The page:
Wichita native Mark Eaton was in the carpentry business when a major storm hit Wichita in 1992 and a friend called him.
“Mark, do you know what just happened?” the friend asked. “You probably ought to maybe try to hone in on this shake shingle business in town.”
So Eaton did carpentry by day, and “in the evening I’d change clothes and simply go out and meet and greet people” to explore the roofing industry.
That’s how his Wichita Roofing & Remodeling business was born. Over the years, he started sister companies in Salina, Lawrence and Topeka, each of which was named for the city in which it was located.
The multiple names became a challenge, though, so Eaton is changing the name of his businesses to Eaton Roofing & Exteriors.
That kind of dovetails with some work he’s been doing on legislation requiring roofing contractors to register with the state Attorney General’s office.
Eaton says the requirement is a good thing.
“The roofing business has a bit of a black cloud over its head.”
Among other benefits, the name change will help him meet the registration requirements a bit more simply.
Well, you know, if you look at what all the weather people say, Kansas is right in the middle of what they call the hail belt, which starts basically in the middle of Texas, goes right through Oklahoma … Kansas, Nebraska, Iowa. The real answer to your question, Wichita’s just right in the middle. … We’re right in it.
It is pretty steady throughout the year. Obviously, storm activity gives us big spikes, and that’s not necessarily the greatest thing because all of a sudden, your cup runneth over, and it’s hard to please everybody. … I explained it to a dentist a while back. I said, “Can you imagine that every one of your clients all of a sudden have a toothache at 1 o’clock in the afternoon … and they all need to see you immediately?” That’s what a thunderstorm does. … They need your help right now. It’s almost a triage situation. You gotta assess who needs you first.
Sure, it adds to the bottom line, yes. … Our success has been the fact that our main goal is to take care of the insurance industry. We market (to) agents. Agents want their clients taken care of.
Obviously, we’re watching radar in working months. We’re on radar 24/7 for more than one reason. For one reason, when you’re doing projects and a storm approaches, you’ve got some liability. (That’s) our first concern. The second thing we’re thinking is, “Do I need to bring in some help? How many houses are affected?”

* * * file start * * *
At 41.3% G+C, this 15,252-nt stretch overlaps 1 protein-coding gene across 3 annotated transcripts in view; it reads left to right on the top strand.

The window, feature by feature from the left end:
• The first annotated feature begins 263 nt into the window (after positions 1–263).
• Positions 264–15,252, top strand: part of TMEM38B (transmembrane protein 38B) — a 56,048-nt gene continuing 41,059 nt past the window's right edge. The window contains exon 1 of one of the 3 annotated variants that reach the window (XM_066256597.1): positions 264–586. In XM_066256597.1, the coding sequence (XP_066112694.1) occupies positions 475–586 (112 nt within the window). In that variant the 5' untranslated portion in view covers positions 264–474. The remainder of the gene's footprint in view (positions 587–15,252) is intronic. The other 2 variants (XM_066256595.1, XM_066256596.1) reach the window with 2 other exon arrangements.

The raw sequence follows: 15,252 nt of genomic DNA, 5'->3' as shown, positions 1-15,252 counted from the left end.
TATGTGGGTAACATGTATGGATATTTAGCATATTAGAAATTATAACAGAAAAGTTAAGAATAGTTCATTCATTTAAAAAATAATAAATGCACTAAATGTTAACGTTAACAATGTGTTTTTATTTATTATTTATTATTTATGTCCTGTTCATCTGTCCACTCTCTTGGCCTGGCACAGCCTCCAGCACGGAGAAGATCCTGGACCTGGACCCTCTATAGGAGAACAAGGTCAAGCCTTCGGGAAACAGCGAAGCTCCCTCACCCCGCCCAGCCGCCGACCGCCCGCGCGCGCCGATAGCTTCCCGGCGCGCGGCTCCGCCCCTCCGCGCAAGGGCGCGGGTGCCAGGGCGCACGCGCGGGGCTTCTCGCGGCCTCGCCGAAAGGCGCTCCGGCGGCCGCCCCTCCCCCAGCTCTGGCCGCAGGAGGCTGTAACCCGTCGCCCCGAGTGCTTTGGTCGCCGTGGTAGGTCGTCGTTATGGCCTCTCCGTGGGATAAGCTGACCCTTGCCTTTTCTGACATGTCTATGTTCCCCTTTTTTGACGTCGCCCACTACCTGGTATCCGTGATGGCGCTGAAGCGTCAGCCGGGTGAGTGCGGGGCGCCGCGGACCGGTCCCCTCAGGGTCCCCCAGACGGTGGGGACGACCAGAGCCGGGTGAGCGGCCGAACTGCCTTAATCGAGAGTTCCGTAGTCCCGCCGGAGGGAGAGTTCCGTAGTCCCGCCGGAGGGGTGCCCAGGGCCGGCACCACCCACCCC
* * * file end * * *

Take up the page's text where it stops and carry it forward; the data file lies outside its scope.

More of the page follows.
A large part of this is planning for the next year. We do a tremendous amount of safety training. OSHA’s guidelines are getting tougher and tougher. … You have to be safe.
It’s actually been a three-year process. We knew it would be pretty difficult. When we started this business in 1993, we needed a name that kind of told people who we were and where we were from. … It was a great plan 20 years ago, but as things have changed and grown, it has become a little painful.
I made it four times. Everything we did, we did it times four. The bottom line on the change is it’s economics. And we can grow easier, and we are in a growth mode. … It will make our operation much smoother.
My oldest daughter, Bree, has a degree … in marketing. You know, women in roofing isn’t real common, and she as a youngster kind of thought, “man, Dad, I don’t know if I want to work for a roofing company.” She is now in charge of our marketing. … She likes it. …It’s been fun to watch. … My youngest daughter, she’s 22. … Her name is Sydney. She’s on her eighth week. As we have expanded, we felt the need to (expand front office operations) … Sydney is training in that department and doing a wonderful job.
They’ve got the company name in their name, so there’s a little bit of pressure for them, obviously. … Our motto at work (is): Character is our main ingredient. My biggest advice is to maintain that character.
What I really enjoy doing at this point is doing my fair share of lobbying for the … industry.
The one thing is still my tremendous love for my father. … Dad’s been gone for 15 years. … As you mature, you think a lot more about the teachings of your father, your ancestors, and he’s been a very important part of getting us to where we are today. That’s always in my mind.